Asean gets going on plan for clear skies

Asean gets going on plan for clear skies

15 October 2006

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ASEAN — The formation of the Asean Environment Ministers Steering Committee has been viewed as a very positive step forward for Asean. 

Natural Resources and Environment Minister Datuk Seri Azmi Khalid said the committee would meet to discuss action plans on how to tackle the haze and build on it every subsequent meeting. 

“Starting November, the group will get to work. We will not wait for haze to happen. I believe Indonesia will be chairing the committee,” he said in an interview at a hotel here after the Asean Sub-ministerial Meeting on trans-boundary haze pollution yesterday. 

On how he felt about the meeting considering his frustration about the issue, Azmi said he had not attended this kind of forum before but felt it was where the most action had been taken on the Asean level to date. 

“There were no empty promises and I learnt from my Singapore counterparts that they are quite happy with what was discussed today (Saturday),” he said. 

Azmi said all the countries involved (Singapore, Thailand, Brunei and Malaysia) were very firm in wanting to get rid of the haze. 

He also felt that Indonesia’s President Susilo Bambang Yudhoyono’s apology was very sincere.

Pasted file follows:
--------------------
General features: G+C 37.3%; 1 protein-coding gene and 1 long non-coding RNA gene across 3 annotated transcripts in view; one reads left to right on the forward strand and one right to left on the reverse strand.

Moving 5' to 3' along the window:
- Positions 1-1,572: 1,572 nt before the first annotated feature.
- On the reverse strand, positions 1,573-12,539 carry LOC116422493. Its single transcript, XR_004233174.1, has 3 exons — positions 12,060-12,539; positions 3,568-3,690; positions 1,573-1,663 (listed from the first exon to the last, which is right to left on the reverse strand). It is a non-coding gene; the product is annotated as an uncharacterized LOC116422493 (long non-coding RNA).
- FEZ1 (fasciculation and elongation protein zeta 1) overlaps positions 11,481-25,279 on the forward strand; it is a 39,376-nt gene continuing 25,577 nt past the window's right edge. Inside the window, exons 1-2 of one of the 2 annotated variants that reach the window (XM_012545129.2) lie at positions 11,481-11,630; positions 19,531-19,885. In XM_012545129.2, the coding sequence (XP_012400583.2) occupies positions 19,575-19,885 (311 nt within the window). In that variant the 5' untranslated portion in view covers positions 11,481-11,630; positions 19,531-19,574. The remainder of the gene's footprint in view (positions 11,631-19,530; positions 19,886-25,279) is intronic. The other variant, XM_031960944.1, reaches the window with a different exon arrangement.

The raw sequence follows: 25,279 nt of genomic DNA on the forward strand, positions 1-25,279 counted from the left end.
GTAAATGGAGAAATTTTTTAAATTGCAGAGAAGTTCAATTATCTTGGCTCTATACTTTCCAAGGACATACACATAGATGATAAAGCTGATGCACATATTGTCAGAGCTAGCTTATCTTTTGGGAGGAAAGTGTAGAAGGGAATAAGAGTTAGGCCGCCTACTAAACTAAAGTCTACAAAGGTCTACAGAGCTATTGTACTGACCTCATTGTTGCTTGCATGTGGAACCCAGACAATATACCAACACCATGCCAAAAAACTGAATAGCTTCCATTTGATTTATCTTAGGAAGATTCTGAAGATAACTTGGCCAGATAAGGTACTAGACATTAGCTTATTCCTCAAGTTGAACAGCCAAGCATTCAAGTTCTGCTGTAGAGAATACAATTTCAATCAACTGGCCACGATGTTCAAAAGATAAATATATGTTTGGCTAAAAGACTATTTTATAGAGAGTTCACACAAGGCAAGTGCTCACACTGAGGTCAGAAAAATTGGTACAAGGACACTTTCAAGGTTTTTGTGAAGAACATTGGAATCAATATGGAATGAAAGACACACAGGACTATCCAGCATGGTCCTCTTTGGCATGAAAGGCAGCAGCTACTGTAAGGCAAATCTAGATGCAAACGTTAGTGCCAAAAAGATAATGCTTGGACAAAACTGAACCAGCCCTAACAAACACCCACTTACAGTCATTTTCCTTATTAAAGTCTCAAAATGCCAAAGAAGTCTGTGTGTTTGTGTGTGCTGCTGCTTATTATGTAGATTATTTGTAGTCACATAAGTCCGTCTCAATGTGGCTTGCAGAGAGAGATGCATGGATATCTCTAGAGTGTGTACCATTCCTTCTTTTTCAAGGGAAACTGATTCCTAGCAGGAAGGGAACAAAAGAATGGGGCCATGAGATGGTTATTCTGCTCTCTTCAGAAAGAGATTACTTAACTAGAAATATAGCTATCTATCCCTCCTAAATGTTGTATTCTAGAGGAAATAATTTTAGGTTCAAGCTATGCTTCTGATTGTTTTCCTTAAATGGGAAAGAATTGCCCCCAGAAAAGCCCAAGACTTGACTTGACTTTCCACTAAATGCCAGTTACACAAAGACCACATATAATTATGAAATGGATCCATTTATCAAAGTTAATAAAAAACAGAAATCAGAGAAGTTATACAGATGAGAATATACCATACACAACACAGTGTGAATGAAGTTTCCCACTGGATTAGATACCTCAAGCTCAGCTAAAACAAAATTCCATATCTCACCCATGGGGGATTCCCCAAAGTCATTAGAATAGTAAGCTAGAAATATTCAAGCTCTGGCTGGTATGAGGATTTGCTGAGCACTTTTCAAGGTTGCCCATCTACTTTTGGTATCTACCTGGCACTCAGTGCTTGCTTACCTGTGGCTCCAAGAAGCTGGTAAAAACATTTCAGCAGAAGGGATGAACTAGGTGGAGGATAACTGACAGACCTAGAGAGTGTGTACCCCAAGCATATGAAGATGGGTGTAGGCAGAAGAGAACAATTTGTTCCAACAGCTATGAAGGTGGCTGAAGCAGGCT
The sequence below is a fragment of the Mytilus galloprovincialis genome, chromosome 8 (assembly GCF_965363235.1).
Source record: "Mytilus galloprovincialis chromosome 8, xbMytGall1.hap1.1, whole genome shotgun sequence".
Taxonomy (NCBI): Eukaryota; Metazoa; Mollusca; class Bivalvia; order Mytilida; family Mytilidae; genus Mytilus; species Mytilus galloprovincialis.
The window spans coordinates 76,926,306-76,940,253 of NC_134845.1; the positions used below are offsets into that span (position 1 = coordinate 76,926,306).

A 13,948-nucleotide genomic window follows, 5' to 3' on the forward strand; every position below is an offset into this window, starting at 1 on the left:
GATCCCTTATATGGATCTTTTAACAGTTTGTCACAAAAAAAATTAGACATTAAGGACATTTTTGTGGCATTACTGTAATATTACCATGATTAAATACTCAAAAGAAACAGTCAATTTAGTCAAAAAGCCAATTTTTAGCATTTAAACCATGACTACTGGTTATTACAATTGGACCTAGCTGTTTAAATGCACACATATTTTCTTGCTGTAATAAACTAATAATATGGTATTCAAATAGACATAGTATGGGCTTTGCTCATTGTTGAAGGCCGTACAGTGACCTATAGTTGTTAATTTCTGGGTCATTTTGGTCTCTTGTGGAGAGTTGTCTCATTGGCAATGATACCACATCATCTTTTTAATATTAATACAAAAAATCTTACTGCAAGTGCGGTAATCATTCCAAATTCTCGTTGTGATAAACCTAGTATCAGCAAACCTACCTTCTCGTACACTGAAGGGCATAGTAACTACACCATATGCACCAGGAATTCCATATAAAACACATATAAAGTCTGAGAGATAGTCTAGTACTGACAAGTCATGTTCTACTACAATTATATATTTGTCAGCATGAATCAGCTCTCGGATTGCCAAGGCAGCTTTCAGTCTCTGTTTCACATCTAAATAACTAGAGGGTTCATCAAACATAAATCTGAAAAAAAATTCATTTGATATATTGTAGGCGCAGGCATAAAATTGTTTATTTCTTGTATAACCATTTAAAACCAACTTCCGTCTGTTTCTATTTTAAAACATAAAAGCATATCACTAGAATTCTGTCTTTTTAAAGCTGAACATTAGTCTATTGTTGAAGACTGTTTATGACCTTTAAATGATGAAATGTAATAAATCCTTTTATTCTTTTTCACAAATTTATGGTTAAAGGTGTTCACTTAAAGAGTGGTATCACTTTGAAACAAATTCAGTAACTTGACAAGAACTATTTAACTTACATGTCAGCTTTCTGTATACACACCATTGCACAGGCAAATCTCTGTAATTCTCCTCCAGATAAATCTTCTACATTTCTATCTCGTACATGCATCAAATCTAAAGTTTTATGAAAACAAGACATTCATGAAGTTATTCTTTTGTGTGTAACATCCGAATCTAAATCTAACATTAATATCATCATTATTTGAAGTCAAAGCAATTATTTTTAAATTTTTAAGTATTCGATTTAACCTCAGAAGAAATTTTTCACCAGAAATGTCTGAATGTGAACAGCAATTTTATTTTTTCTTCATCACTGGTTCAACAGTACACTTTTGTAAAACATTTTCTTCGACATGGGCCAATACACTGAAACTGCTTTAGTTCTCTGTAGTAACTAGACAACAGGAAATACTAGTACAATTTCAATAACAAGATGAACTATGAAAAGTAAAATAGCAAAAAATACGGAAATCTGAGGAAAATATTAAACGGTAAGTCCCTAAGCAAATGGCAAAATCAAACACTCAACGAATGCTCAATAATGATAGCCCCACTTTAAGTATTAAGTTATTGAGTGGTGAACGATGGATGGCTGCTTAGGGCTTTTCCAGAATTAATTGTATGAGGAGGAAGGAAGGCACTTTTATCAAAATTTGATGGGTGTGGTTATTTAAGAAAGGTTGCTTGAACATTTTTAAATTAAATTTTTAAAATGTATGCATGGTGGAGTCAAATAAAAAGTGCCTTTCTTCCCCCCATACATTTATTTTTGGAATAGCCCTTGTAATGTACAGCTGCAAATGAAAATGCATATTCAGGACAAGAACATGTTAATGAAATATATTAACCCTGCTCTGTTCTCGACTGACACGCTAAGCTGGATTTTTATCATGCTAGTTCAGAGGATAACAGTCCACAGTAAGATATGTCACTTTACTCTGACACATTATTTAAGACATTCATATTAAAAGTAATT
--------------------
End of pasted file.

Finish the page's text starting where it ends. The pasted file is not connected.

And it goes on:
On the workshop, that would be held next month and hosted by Indonesia, to pick the brains of international experts to frame a comprehensive plan to fight the haze, Azmi said it was not to be looked at from a narrow point of view. 

“We are experts in haze already. But there are other new things that these experts can advise us on like how to fight peat fire or how to educate those who are burning the land to do otherwise.” 

On whether to increase the frequency of API readings in the country, Azmi said API readings were meant to alert the public for the sake of their health. 

“But when you see haze, you know it’s haze,” he said. 

Azmi added that the Indonesian media had also been highlighting stories of Malaysian companies doing illegal logging. 

“They ask why Malaysians are making noise when the companies are doing the illegal logging. But our laws are so tough now that even the barter trade port in Malacca is empty,” he said. 

Azmi added that Indonesia was free to punish with the most severe penalty any Malaysian found guilty of crimes such as burning trees and illegal logging. 

“These people are considered traitors because they are hurting the people, economy, tourism and even the agricultural sector,” he said.


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